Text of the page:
Virginia Steen has been described as the “absolute rock star” in her area of medical expertise: the study and treatment of scleroderma, an autoimmune condition that affects the skin, connective tissues, and internal organs. The disease can cause severe complications, and it is five times more likely to affect women than men.
Dr. Steen has been a professor of medicine for more than two decades at Georgetown University, where she also serves as a primary care physician for scleroderma patients and as the fellowship director of the rheumatology division. Her groundbreaking work has led to better outcomes for patients with scleroderma. There isn’t enough room on this page—or in this magazine—to provide a comprehensive listing of her research, scholarship, and professional accomplishments and awards.
How did you get interested in scleroderma, and what has sustained that interest?
I wanted to specialize in a field that was a thinking field that encompassed the whole person—not just one organ, not just the heart or the kidneys or something. I wanted a specialty that I could deal with the patients in a long-term relationship, and rheumatology was clearly what fit with me extremely well. I went to a rheumatology program that happened to be one of two centers in the country at that time that specialized in scleroderma, and my original mentor was one of the grandfathers of scleroderma.
The first half of my career, I spent trying to identify the risk factors of who would get the different problems, the different treatments, and what their outcomes would be. And then the last 10 years, I’ve spent developing clinical trials. We've been very fortunate. Once they got treatments for rheumatoid arthritis, all the pharmaceutical companies decided they were going to now work with scleroderma and try to come up with treatments and trials for this complicated disease. That has been very successful.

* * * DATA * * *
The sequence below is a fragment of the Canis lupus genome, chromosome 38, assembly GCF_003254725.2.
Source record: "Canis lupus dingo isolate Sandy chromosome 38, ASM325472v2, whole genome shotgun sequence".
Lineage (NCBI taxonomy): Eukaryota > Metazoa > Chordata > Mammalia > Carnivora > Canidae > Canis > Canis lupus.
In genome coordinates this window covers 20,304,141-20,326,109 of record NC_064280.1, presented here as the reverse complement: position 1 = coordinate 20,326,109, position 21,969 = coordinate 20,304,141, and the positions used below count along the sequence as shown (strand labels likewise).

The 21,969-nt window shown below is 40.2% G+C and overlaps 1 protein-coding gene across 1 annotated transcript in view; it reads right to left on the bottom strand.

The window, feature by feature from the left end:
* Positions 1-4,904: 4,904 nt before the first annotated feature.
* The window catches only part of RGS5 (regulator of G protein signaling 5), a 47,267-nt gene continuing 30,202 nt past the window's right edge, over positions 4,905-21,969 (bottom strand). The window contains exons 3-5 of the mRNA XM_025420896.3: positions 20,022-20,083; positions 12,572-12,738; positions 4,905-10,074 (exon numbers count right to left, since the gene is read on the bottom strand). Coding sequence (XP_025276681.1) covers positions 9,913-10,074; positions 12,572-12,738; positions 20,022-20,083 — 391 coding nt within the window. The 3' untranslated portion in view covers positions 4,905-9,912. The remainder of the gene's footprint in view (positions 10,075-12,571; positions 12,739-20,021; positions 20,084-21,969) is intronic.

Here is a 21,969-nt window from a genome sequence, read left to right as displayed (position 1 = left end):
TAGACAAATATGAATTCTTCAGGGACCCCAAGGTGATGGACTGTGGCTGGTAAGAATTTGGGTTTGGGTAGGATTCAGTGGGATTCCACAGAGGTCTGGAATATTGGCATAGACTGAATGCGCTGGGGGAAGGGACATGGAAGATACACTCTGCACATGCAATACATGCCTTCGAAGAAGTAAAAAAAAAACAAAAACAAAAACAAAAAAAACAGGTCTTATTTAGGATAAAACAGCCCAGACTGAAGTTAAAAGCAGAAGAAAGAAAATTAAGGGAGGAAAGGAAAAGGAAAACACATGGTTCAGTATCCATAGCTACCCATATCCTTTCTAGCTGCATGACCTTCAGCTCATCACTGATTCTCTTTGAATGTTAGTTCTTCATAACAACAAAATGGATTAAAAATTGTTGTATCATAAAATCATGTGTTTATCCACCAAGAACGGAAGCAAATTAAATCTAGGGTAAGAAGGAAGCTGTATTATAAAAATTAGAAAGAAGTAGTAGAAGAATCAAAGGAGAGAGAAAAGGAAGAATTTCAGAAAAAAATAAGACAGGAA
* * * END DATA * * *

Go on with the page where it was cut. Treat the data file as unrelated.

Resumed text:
It’s been a wonderful career, and we’ve made a lot of progress. We have treatments that we never had before for scleroderma. We have identified people and can get them treated early and save lives.
What advice do you have for current or future Knox students?
Take advantage of everything at Knox. That’s what going to a liberal arts school is. Even if you’re going to be a doctor or a scientist or an artist or whatever your focus and passion is, which I think is very important to have, it's still important to have the whole spectrum and the whole experience of being at a liberal arts school.